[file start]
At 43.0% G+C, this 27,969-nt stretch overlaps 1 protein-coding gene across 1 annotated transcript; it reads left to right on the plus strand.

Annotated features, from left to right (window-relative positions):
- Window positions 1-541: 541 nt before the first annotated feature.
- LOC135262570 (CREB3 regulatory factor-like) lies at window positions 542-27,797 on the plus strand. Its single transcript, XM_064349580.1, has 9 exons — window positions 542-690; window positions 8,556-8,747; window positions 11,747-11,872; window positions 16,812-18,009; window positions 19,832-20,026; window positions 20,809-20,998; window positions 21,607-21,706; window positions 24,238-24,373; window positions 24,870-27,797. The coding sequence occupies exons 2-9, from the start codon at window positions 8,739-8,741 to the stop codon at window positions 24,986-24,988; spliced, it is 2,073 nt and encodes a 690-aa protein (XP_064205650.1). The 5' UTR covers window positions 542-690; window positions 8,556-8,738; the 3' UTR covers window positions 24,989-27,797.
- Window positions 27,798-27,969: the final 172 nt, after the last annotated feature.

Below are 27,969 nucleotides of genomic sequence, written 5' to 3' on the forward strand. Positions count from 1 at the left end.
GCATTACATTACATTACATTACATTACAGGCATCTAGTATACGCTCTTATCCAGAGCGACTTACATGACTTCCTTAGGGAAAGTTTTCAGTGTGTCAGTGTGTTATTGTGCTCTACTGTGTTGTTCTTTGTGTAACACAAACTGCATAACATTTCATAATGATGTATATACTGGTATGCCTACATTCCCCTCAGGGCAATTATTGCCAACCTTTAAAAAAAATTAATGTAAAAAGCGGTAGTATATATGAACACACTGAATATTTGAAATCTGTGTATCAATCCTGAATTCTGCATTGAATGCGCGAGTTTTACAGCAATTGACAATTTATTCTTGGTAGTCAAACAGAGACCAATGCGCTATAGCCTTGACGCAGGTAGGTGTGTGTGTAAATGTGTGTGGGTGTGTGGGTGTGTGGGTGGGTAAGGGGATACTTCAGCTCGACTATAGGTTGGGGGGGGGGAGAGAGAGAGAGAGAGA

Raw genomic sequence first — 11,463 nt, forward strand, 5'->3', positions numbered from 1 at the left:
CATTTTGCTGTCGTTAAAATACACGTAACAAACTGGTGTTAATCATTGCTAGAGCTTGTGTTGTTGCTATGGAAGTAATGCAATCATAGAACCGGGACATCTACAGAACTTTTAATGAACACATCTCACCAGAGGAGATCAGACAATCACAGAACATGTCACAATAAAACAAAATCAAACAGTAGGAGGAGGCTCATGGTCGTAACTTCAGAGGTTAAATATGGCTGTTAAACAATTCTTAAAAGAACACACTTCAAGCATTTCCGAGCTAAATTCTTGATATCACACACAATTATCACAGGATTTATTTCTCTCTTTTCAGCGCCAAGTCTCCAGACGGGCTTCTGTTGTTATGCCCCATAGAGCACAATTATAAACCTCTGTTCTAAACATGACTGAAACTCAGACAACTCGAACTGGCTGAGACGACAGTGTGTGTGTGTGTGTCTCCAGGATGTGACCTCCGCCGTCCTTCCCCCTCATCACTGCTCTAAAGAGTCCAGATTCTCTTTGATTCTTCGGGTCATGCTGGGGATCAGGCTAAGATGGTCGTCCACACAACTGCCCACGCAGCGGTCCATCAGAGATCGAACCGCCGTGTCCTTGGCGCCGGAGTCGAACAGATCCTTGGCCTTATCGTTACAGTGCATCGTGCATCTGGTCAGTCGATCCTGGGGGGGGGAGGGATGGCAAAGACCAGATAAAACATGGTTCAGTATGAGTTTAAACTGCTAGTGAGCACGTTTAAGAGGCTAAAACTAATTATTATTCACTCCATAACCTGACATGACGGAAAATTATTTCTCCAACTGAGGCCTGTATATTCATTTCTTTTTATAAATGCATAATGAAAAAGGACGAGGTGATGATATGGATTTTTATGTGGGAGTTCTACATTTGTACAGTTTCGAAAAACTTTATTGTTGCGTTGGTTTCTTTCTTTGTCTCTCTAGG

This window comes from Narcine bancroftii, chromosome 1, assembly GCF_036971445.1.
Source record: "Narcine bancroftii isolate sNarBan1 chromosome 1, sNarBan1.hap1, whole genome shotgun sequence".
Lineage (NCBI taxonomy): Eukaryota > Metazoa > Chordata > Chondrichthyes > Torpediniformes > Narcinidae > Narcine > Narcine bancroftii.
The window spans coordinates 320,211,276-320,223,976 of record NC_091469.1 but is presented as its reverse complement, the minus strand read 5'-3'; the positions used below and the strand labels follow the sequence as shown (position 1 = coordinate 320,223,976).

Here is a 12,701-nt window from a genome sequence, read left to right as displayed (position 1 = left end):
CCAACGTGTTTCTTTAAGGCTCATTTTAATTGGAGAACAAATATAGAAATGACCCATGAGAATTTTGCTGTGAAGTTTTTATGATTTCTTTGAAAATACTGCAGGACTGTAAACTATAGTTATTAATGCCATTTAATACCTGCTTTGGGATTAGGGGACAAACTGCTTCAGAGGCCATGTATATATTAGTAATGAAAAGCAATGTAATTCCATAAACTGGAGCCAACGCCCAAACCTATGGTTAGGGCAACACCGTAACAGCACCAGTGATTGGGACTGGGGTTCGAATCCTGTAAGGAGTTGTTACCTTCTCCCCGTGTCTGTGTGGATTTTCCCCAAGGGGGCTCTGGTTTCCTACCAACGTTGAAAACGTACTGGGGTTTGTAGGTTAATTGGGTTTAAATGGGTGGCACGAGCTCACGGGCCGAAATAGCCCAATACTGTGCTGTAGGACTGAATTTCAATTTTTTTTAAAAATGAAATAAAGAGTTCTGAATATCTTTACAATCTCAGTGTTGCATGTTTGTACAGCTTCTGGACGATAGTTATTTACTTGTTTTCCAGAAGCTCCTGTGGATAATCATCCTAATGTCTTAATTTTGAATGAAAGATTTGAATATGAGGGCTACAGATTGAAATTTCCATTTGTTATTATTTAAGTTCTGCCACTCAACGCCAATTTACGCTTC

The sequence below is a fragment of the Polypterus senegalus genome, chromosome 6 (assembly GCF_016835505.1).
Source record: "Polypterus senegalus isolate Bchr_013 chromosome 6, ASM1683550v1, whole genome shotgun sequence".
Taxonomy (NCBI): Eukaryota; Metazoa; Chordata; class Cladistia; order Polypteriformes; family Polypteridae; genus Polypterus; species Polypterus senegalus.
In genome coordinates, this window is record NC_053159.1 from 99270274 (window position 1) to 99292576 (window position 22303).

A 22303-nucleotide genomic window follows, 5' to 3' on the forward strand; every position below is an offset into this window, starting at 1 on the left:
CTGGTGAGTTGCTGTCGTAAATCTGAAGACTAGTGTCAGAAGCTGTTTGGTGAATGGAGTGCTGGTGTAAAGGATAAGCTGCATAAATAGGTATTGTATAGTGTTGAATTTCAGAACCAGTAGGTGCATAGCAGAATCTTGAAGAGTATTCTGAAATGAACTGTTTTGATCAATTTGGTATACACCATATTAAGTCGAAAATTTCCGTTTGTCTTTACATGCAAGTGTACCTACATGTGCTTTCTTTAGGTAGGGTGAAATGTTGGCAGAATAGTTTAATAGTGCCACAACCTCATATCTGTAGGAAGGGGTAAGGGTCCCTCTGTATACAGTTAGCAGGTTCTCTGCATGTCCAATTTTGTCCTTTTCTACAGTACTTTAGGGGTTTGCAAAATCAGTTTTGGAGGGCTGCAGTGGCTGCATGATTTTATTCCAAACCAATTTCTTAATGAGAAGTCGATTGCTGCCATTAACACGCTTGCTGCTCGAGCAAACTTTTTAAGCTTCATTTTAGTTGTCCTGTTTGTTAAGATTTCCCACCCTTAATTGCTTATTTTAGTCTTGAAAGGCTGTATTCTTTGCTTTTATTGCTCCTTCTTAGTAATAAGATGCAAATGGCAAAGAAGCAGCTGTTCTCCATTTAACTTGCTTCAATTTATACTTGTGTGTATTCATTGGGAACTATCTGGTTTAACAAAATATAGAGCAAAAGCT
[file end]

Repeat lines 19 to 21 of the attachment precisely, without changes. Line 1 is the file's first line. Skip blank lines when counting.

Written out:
In genome coordinates, this window is record NC_053159.1 from 99270274 (window position 1) to 99292576 (window position 22303).

A 22303-nucleotide genomic window follows, 5' to 3' on the forward strand; every position below is an offset into this window, starting at 1 on the left:
CTGGTGAGTTGCTGTCGTAAATCTGAAGACTAGTGTCAGAAGCTGTTTGGTGAATGGAGTGCTGGTGTAAAGGATAAGCTGCATAAATAGGTATTGTATAGTGTTGAATTTCAGAACCAGTAGGTGCATAGCAGAATCTTGAAGAGTATTCTGAAATGAACTGTTTTGATCAATTTGGTATACACCATATTAAGTCGAAAATTTCCGTTTGTCTTTACATGCAAGTGTACCTACATGTGCTTTCTTTAGGTAGGGTGAAATGTTGGCAGAATAGTTTAATAGTGCCACAACCTCATATCTGTAGGAAGGGGTAAGGGTCCCTCTGTATACAGTTAGCAGGTTCTCTGCATGTCCAATTTTGTCCTTTTCTACAGTACTTTAGGGGTTTGCAAAATCAGTTTTGGAGGGCTGCAGTGGCTGCATGATTTTATTCCAAACCAATTTCTTAATGAGAAGTCGATTGCTGCCATTAACACGCTTGCTGCTCGAGCAAACTTTTTAAGCTTCATTTTAGTTGTCCTGTTTGTTAAGATTTCCCACCCTTAATTGCTTATTTTAGTCTTGAAAGGCTGTATTCTTTGCTTTTATTGCTCCTTCTTAGTAATAAGATGCAAATGGCAAAGAAGCAGCTGTTCTCCATTTAACTTGCTTCAATTTATACTTGTGTGTATTCATTGGGAACTATCTGGTTTAACAAAATATAGAGCAAAAGCT